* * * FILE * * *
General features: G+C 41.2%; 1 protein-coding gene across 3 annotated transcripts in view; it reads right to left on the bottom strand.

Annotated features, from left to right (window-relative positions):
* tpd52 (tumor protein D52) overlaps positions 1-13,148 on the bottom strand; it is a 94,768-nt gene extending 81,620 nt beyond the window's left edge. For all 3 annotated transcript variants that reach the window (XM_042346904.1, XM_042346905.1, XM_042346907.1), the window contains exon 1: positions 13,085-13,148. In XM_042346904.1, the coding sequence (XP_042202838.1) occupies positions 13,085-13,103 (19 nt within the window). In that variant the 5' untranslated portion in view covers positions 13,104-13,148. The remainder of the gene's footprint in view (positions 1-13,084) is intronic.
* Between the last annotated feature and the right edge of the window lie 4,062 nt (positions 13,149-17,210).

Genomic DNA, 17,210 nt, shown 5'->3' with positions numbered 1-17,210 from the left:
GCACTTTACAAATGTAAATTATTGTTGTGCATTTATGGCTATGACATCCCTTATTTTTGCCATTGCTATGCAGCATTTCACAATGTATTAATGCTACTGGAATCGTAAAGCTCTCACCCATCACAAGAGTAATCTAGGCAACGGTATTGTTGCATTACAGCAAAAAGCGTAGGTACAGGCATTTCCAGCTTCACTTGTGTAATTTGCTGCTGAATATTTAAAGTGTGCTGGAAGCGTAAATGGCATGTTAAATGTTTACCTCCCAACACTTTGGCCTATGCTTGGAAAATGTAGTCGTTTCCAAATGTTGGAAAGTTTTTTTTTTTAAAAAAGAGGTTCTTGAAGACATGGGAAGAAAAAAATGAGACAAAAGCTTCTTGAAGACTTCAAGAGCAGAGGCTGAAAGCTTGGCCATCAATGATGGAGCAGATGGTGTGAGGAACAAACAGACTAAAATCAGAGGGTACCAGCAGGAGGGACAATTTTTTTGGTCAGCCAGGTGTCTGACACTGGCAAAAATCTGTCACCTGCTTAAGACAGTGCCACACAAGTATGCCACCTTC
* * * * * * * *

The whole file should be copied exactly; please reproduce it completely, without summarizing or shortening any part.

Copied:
General features: G+C 41.2%; 1 protein-coding gene across 3 annotated transcripts in view; it reads right to left on the bottom strand.

Annotated features, from left to right (window-relative positions):
* tpd52 (tumor protein D52) overlaps positions 1-13,148 on the bottom strand; it is a 94,768-nt gene extending 81,620 nt beyond the window's left edge. For all 3 annotated transcript variants that reach the window (XM_042346904.1, XM_042346905.1, XM_042346907.1), the window contains exon 1: positions 13,085-13,148. In XM_042346904.1, the coding sequence (XP_042202838.1) occupies positions 13,085-13,103 (19 nt within the window). In that variant the 5' untranslated portion in view covers positions 13,104-13,148. The remainder of the gene's footprint in view (positions 1-13,084) is intronic.
* Between the last annotated feature and the right edge of the window lie 4,062 nt (positions 13,149-17,210).

Genomic DNA, 17,210 nt, shown 5'->3' with positions numbered 1-17,210 from the left:
GCACTTTACAAATGTAAATTATTGTTGTGCATTTATGGCTATGACATCCCTTATTTTTGCCATTGCTATGCAGCATTTCACAATGTATTAATGCTACTGGAATCGTAAAGCTCTCACCCATCACAAGAGTAATCTAGGCAACGGTATTGTTGCATTACAGCAAAAAGCGTAGGTACAGGCATTTCCAGCTTCACTTGTGTAATTTGCTGCTGAATATTTAAAGTGTGCTGGAAGCGTAAATGGCATGTTAAATGTTTACCTCCCAACACTTTGGCCTATGCTTGGAAAATGTAGTCGTTTCCAAATGTTGGAAAGTTTTTTTTTTTAAAAAAGAGGTTCTTGAAGACATGGGAAGAAAAAAATGAGACAAAAGCTTCTTGAAGACTTCAAGAGCAGAGGCTGAAAGCTTGGCCATCAATGATGGAGCAGATGGTGTGAGGAACAAACAGACTAAAATCAGAGGGTACCAGCAGGAGGGACAATTTTTTTGGTCAGCCAGGTGTCTGACACTGGCAAAAATCTGTCACCTGCTTAAGACAGTGCCACACAAGTATGCCACCTTC